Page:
Dietitians are not a frontline service, we rely on doctors and nurses to identify nutritional problems. Sometimes first-line advice and support are enough. But it is also important to know when you can use social prescribing (a referral on to community programs) and when more specialist help from dietitians is required.

NICE clinical guidelines often include nutrition and lifestyle changes as core elements. But the findings from our paper: Time for nutrition in medical education published last month, found that many UK doctors did not feel confident to talk to their patients about food, or know when to refer a patient on to a dietitian. We want to improve medical students’ understanding and confidence in nutrition, so as doctors they can appreciate the role of good nutrition, alongside medical and pharmacological treatments.

Nutrition is influenced by our psychology, culture, environment and socioeconomic circumstances. Nutrition is not just telling (or nagging) people about what to eat; but it is about how to facilitate, motivate and collaborate with patients to make healthier food choices. We believe this is a great way to practise patient-centred care.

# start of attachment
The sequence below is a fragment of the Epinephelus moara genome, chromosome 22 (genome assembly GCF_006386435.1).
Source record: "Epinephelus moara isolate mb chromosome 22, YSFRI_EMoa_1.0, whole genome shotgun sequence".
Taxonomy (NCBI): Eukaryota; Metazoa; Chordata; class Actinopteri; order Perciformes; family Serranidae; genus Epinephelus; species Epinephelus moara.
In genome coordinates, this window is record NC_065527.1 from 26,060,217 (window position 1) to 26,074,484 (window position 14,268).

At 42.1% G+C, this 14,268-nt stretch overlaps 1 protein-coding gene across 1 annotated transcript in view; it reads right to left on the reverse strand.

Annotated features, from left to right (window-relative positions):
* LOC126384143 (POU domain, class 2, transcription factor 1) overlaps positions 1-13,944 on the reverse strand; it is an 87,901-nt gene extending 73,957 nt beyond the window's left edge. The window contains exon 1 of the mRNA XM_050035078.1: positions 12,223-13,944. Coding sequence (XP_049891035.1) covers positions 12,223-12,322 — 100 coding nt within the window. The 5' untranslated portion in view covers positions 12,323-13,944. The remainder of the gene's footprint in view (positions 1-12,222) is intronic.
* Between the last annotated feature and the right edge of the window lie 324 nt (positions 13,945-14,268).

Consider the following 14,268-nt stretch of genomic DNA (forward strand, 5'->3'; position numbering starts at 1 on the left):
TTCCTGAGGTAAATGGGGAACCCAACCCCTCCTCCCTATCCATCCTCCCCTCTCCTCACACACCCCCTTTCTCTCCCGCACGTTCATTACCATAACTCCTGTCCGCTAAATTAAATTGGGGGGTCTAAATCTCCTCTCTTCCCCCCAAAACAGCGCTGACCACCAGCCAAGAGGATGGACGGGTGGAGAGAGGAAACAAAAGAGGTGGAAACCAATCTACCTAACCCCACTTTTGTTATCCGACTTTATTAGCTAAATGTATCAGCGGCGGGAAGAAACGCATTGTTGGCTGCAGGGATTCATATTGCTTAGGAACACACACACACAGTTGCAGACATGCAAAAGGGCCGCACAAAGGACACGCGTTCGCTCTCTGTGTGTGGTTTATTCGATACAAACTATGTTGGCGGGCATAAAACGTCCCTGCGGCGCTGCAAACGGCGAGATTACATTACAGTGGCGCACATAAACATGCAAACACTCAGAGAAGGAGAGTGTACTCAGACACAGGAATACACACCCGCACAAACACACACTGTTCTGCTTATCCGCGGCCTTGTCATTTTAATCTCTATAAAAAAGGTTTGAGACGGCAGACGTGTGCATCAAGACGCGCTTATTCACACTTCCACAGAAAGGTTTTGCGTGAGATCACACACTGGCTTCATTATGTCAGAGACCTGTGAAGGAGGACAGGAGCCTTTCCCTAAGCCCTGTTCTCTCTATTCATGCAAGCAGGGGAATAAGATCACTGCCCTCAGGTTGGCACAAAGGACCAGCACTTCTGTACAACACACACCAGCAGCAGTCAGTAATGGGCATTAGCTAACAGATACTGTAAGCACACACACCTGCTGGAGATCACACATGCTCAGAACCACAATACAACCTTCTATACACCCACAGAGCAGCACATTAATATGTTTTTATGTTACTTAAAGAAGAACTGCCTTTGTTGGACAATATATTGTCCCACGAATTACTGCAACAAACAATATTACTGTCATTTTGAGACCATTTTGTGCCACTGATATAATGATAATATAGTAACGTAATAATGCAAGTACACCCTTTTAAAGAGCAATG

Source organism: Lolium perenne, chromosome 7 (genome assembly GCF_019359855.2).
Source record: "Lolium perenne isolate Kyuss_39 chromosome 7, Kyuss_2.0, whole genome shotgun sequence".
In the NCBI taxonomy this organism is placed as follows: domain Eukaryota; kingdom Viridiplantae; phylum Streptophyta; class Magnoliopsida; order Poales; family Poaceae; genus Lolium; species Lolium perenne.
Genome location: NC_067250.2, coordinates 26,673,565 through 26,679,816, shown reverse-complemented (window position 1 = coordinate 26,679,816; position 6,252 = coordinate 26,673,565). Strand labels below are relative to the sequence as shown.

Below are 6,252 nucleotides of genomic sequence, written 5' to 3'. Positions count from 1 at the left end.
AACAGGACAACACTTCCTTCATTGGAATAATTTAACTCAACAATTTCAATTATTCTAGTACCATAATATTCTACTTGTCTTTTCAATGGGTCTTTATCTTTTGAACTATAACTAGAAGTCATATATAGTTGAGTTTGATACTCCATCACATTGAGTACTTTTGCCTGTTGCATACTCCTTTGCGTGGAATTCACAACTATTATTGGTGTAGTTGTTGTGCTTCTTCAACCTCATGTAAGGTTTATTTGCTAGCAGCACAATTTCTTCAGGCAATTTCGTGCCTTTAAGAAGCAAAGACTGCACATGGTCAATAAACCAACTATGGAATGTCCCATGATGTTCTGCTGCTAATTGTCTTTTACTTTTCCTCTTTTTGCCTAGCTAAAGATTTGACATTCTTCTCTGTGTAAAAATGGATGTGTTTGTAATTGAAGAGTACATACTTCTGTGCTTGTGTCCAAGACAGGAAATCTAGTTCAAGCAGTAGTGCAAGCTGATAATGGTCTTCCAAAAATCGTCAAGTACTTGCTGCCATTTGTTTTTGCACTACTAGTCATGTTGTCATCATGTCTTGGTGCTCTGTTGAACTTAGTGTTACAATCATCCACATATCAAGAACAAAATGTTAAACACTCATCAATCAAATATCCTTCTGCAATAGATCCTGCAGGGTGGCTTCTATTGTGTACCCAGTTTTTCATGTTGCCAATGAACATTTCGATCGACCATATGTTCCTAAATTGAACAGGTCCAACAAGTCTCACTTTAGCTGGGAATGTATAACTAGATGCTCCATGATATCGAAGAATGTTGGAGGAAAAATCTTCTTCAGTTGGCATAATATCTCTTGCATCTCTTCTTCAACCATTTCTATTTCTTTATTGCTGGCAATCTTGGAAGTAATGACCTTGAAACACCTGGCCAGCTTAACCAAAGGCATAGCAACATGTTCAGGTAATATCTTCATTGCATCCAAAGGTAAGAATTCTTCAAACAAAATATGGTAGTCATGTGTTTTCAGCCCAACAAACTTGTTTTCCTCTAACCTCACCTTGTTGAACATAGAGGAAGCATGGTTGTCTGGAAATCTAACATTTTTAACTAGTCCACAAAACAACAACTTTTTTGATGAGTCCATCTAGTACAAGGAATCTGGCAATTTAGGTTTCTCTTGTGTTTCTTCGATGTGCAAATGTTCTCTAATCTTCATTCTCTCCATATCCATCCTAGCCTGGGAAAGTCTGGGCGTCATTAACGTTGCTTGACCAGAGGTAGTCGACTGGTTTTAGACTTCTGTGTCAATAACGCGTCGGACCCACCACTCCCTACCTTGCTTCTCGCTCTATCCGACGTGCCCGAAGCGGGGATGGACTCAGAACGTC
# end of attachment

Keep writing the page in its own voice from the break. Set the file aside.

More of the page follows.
Indeed, research from Australia and the US tells us that patients trust their doctors to be able to advise them on food. GPs in the UK tell us that patients are asking more questions about their diet. So it is imperative that they keep up to date with the latest research and ensure they are applying the most current evidence base while being careful to respect individual differences and medical needs.

Nutrition, therefore, is not a stand-alone subject but should be integrated into medical specialities. In Brighton we teach nutrition within core modules on cardiology, gastroenterology, bone health, public health, renal, paediatrics, general practice and in symposiums on topics such as obesity, among many other areas.  We also supervise student research projects and student-selected components (SSCs). We have seen students present their research at national and international conferences and they have published papers, such as: NICE targeted screening to identify gestational diabetes: who are we missing? We have two additional papers on nutrition assessment within dementia care and the potential role of pro and prebiotics in depression treatment coming out soon.